Although Adriamycin (doxorubicin) and related anthracycline antitumor drugs are amongst the most important antitumor drugs in clinical use, their mode of biological activAdriamycinity is not completely understood. A mechanism proposed more than two decades ago is the alkylation and cross-linking of DNA via a reductive activation process. Establishing this mechanism has been difficult because of the instability of DNA-drug adducts and the lack of a good mechanistic hypothesis. The research group is now developing a structure based mechanism for the alkylation which first involves sacrificial drug-produced formaldehyde or catalytic drug-produced formaldehyde. Subsequent linking of the amino group of the drug to the amino group of a guanine base of double stranded DNA produces a drug-DNA virtual crosslink. The structure of the virtual crosslink is established by crystallography in 5'-CGCGCG-3' double stranded oligonucleotide, amongst other techniques. This discovery has led to the synthesis of dimeric anthracycline-formaldehyde conjugates (Doxoform, Daunoform, and Epidoxoform) which are active against resistant cancer cells. Activity against resistant cancer results in part because a resistance mechanism inhibits drug catalyzed formaldehyde production. Another resistance mechanism keeps the drugs from their nuclear target. Doxoform, Daunoform and Epidoxoform also overcome this mechanism as shown in photomicrographs of drug-treated resistant breast cancer cells. A picture of resistant breast cancer cells treated with Epidoxoform was featured on the cover of the July 1999 issue of Chemical Research in Toxicology. Of the three anthracycline-formaldehyde conjugates, Doxoform has been targeted for further development because of its exceptional activity against a wide variety cancer cells. A comparison of the activity of Doxoform with doxorubicin (Dox) against a panel of 60 human cancer cells by the National Cancer Institute shows a broad spectrum of activity.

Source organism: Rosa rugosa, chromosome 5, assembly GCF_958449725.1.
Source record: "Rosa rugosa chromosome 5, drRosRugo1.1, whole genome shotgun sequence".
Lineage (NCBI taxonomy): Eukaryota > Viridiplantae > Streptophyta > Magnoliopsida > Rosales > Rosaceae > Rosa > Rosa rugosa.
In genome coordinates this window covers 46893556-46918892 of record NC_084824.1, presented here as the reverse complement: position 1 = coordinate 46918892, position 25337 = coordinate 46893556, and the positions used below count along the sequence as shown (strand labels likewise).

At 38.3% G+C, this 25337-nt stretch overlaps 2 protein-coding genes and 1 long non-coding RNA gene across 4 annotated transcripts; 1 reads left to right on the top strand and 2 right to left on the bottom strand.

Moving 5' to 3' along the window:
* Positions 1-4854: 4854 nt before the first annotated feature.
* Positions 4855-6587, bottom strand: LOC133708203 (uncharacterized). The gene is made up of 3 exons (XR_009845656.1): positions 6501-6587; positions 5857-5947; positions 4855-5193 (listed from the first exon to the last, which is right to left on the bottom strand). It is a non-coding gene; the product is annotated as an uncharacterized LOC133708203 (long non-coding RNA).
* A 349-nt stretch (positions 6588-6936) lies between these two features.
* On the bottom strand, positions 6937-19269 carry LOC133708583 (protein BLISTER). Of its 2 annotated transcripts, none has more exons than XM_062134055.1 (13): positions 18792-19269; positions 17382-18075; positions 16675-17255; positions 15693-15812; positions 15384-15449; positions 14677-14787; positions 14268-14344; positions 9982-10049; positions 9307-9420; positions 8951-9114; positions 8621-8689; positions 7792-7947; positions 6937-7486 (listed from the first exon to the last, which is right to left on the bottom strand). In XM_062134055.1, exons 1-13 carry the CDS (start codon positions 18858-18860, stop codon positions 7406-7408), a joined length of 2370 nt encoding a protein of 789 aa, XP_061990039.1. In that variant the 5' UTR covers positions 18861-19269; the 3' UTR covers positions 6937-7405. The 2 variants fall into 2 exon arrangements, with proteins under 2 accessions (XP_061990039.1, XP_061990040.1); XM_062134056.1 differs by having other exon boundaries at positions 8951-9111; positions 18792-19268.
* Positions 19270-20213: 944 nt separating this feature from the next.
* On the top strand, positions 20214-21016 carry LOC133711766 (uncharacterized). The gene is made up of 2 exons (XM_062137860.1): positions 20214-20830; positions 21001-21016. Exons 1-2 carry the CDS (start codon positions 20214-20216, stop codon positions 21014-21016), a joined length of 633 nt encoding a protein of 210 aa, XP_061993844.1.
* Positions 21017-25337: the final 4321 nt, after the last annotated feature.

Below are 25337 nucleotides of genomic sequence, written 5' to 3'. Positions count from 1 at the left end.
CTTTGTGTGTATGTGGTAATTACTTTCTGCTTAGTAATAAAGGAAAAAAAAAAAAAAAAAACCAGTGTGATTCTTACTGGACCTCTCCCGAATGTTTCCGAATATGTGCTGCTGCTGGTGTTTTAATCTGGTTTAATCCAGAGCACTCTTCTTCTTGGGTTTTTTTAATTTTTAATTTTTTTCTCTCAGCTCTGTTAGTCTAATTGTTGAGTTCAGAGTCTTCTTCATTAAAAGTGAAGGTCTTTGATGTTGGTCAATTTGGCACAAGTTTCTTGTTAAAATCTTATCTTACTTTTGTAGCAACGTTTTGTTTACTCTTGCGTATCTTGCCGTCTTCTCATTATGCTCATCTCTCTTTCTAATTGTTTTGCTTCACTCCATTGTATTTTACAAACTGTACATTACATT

Recent experiments now show the dimeric doxorubicin-formaldehyde conjugate, Doxoform (DoxF), to be a short-lived prodrug to the monomeric formaldehyde conjugate, Doxazolidine (Doxaz). Doxazolidine then directly cross-links DNA to induce cancer cell death. Doxoform and Doxazolidine show similar activity against a .

This technology (U.S. patent 6,677,309, Jan. 12, 2004) and subsequent improvements are available for licensing through the University of Colorado Office of Technology Transfer.

Current research focuses on the design, synthesis, and evaluation of doxorubicin-formaldehyde conjugates targeted to receptors overexpressed by lung cancer cells and/or immature vascular endothelial cells associated with the angiogenesis of the respective metastatic lesions. An early design incorporated an acyclic doxorubicin-formaldehyde conjugate as an N-Mannich base of salicylamide tethered to a targeting group. The salicylamide served to release the doxorubicin formaldehyde conjugate with a time constant of about 1 hr.Targets of interest included amino peptidase N, alpha-v beta-3 integrin, epidermal growth factor tyrosine kinase domain, estrogen receptor, antiestrogen binding sites, androgen receptor, and matrix metalloproteinase II.An example targeted to the estrogen receptor and to antiestrogen binding sites used hydroxytamoxifen as the targeting group. A second example targeted to the integrin avb3 used a cyclic pentapeptide related to Celengitide. This example is featured on the cover of the December 2004 issue of Molecular Cancer Therapeutics.